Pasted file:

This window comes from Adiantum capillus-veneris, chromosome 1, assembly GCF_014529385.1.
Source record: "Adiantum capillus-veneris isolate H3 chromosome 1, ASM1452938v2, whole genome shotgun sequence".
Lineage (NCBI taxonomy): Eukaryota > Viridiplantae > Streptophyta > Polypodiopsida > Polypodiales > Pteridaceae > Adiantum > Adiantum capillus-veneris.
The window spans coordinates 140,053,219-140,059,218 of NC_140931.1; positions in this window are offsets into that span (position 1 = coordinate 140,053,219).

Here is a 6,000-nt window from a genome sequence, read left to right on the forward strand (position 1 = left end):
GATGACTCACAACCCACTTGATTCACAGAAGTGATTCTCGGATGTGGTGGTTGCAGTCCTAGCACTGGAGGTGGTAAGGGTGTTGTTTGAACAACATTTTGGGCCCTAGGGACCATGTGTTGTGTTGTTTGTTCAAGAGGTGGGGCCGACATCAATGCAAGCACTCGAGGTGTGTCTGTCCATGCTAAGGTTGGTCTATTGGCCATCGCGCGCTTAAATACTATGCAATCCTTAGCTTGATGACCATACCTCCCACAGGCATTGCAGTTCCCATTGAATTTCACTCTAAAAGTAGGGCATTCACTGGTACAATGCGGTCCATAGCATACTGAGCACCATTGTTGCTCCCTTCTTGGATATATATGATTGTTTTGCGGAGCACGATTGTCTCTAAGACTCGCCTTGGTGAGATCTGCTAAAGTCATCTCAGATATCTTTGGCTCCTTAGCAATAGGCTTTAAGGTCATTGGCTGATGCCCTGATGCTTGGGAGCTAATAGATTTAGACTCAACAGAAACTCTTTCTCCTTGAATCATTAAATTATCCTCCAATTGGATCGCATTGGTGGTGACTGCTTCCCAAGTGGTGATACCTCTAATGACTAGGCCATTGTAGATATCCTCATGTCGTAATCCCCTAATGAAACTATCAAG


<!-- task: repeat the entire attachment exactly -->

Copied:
This window comes from Adiantum capillus-veneris, chromosome 1, assembly GCF_014529385.1.
Source record: "Adiantum capillus-veneris isolate H3 chromosome 1, ASM1452938v2, whole genome shotgun sequence".
Lineage (NCBI taxonomy): Eukaryota > Viridiplantae > Streptophyta > Polypodiopsida > Polypodiales > Pteridaceae > Adiantum > Adiantum capillus-veneris.
The window spans coordinates 140,053,219-140,059,218 of NC_140931.1; positions in this window are offsets into that span (position 1 = coordinate 140,053,219).

Here is a 6,000-nt window from a genome sequence, read left to right on the forward strand (position 1 = left end):
GATGACTCACAACCCACTTGATTCACAGAAGTGATTCTCGGATGTGGTGGTTGCAGTCCTAGCACTGGAGGTGGTAAGGGTGTTGTTTGAACAACATTTTGGGCCCTAGGGACCATGTGTTGTGTTGTTTGTTCAAGAGGTGGGGCCGACATCAATGCAAGCACTCGAGGTGTGTCTGTCCATGCTAAGGTTGGTCTATTGGCCATCGCGCGCTTAAATACTATGCAATCCTTAGCTTGATGACCATACCTCCCACAGGCATTGCAGTTCCCATTGAATTTCACTCTAAAAGTAGGGCATTCACTGGTACAATGCGGTCCATAGCATACTGAGCACCATTGTTGCTCCCTTCTTGGATATATATGATTGTTTTGCGGAGCACGATTGTCTCTAAGACTCGCCTTGGTGAGATCTGCTAAAGTCATCTCAGATATCTTTGGCTCCTTAGCAATAGGCTTTAAGGTCATTGGCTGATGCCCTGATGCTTGGGAGCTAATAGATTTAGACTCAACAGAAACTCTTTCTCCTTGAATCATTAAATTATCCTCCAATTGGATCGCATTGGTGGTGACTGCTTCCCAAGTGGTGATACCTCTAATGACTAGGCCATTGTAGATATCCTCATGTCGTAATCCCCTAATGAAACTATCAAG